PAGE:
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To manufacturing companies, the impending shortage of skilled workers is a problem that can no longer be ignored. On May 9, Chris Mapes, president and CEO of Lincoln Electric, gave a keynote address at IndustryWeek’s Manufacturing and Technology Conference where he acknowledged the skills gap as a “strategic challenge” that manufacturers are “going to have to face for years and years to come.”
However, his speech wasn’t exactly pessimistic. In it, he offered potential solutions.
Because Lincoln Electric manufactures welding, cutting, and joining products, Mapes specifically spoke of solving a shortage of welders, but the proposed changes to his company can easily be applied to most manufacturers throughout the country facing the same problem.
To understand how to remedy a problem, it’s important to first understand the root. There are a number of reasons that explain the current dearth of welders. Perhaps the biggest contributor to the skills gap is a generational gap.
On average, American welders are nearing 60 years old and, therefore, nearing retirement as well. An estimated 30,000 welders.
It may seem obvious to fill those 30,000 vacated jobs each year with younger welders, but it’s not that simple. Welding is a skill that people can’t pick up casually. It takes training and experience to become a valuable welder.
The U.S. economy’s good health could also be a cause. After all, industries grow in order to compete with overseas manufacturing. The only problem is that those industries are growing faster than the pool of qualified talent that can fill the jobs.
Lastly, manufacturing jobs are often perceived as low-paying, dangerous, and stressful.
Chris Mapes addresses those misconceptions. He believes that like other industries, manufacturing – and welding in particular – has advanced. “When people think about welding, they typically don't think high-tech. Instead they picture workers with their heads enveloped in welding helmets.”
So, what is Lincoln Electric doing to tackle the shortage?
Mapes favors a three-pronged approach that he believes will excite young people and encourage them to make a career in manufacturing.
Because the welding learning curve is steep, education plays a large part in Mapes’ vision of the future. In fact, education has played a large part in Lincoln Electric’s past as well.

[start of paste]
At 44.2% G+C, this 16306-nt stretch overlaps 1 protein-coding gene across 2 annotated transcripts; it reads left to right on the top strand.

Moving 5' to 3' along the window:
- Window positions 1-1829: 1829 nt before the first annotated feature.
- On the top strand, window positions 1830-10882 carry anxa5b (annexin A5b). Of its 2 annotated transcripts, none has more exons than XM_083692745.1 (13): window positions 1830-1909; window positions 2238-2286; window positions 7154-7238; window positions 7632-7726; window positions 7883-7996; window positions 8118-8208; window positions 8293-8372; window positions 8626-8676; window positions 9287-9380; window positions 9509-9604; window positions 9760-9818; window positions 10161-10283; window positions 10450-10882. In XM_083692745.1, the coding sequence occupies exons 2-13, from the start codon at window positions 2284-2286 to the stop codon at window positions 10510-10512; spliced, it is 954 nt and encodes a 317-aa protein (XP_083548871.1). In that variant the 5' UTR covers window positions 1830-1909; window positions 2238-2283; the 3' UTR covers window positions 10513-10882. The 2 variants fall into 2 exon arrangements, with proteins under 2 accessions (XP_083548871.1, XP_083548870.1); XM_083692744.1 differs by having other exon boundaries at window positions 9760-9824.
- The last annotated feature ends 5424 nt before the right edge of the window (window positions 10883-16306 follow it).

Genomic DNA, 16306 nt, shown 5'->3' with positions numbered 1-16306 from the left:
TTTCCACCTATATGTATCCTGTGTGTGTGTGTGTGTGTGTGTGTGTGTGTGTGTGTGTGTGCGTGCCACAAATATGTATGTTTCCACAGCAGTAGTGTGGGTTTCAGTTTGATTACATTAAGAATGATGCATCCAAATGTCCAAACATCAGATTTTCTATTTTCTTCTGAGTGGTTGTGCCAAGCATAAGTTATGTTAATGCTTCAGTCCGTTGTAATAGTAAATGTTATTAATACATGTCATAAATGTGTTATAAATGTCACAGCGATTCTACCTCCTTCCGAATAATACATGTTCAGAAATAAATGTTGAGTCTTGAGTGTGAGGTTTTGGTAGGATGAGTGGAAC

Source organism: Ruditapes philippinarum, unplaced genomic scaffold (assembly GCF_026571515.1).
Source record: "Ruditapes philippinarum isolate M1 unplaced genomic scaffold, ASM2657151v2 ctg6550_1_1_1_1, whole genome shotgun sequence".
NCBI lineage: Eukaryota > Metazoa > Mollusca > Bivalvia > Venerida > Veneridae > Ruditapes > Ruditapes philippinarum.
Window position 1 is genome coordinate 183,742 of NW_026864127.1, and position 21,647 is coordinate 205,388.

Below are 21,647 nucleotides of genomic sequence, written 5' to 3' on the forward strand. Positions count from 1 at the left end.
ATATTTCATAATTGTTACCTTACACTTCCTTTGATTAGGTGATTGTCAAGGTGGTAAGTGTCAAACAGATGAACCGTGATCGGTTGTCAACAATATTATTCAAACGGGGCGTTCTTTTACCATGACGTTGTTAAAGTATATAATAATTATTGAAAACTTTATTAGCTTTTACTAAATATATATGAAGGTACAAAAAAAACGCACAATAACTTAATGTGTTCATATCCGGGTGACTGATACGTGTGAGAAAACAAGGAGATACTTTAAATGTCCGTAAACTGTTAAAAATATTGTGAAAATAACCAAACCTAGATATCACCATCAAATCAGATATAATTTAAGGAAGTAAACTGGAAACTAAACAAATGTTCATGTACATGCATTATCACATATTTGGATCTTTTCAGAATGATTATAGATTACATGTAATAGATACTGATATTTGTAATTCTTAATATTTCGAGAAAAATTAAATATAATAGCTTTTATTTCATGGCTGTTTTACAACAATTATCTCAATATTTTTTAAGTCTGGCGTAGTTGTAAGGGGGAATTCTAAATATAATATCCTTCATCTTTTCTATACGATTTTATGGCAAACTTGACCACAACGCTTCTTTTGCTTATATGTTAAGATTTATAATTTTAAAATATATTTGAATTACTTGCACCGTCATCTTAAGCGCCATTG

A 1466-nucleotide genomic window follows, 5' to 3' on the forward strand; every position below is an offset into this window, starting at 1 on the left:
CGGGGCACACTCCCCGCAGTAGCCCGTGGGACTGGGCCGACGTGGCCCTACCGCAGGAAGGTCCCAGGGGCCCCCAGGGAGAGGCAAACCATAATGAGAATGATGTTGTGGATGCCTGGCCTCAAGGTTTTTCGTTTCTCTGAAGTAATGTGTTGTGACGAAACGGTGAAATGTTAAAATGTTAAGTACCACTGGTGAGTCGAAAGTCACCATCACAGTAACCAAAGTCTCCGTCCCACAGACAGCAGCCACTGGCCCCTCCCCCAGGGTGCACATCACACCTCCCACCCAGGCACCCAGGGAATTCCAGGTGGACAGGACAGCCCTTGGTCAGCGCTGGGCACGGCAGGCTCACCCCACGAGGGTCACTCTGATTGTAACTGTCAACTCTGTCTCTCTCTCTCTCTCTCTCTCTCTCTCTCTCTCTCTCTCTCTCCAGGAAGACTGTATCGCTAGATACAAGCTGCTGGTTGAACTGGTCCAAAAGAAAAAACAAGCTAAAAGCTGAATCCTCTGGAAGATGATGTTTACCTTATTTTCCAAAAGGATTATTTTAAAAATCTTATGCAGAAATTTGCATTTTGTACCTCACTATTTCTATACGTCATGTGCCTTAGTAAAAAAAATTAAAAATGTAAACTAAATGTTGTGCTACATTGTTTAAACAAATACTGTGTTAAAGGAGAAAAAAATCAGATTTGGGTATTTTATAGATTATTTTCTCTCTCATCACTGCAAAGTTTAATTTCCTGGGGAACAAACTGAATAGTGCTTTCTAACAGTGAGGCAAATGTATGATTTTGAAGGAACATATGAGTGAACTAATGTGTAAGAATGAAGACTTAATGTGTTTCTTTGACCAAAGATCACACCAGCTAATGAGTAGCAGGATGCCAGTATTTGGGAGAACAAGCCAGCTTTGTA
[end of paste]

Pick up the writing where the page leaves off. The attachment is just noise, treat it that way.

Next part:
Lincoln Electric recently completed a 130,000-square-foot facility called the Welding Technology & Training Center, which will continue the tradition of training new welders and upgrading the skills of those with experience.
Part of preparing students for an industry that is ever-advancing is supplying high-tech training tools. One example is the VRTEX Virtual Welding Trainer, which simulates welding at different scales and aids in determining a beginner’s aptitude for the trade.
Under Mapes, Lincoln Electric is readily adopting new, technologically advanced training methods. In fact, he stresses the importance of embracing automation. Instead of seeing automation as a danger to skilled labor, he describes it as a “global catalyst.” Part of his thinking is recognizing that some tasks are much more safely carried out by robots and, by defining jobs differently, entry-level positions become more appealing.
To further set the record straight and address the fears surrounding increased automation, Mapes asserts that modern welding itself can take the form of robotics, metallurgy, and software engineering.
The third part of the plan Mapes mapped out includes increasing exposure of welding as a viable career. He wants to introduce welding to more people, especially at a younger age.
To accomplish this, the company’s Cleveland facility hosts 25 high school students for a work-study program each week.
Having proper ambassadors for welding is a great way to not only fill the skills gap, but also to reach demographics that are less commonly represented. For example, female Millennials are less constrained by societal career expectations and are more likely to settle into trades that reward them for their skills.
In a 2017 interview with Cleveland Business, Mapes says, “I don't believe that employees that aren't engaged … can effectively come in and do their best every day for the organization. So why would we not want to educate, support and inform them, so that they can assist us in driving this strategy that we have for Lincoln Electric on a global basis?”
In saying this, he neatly summarizes the idea behind his three-point plan. By engaging the people who are the present and future of skilled trade, you vastly improve its chances of steadily growing in the modern world.
Universal Technical Institute's Welding Technology program provides hands-on training that helps students prepare for a career in a range of industries that include automotive fabrication and aerospace.
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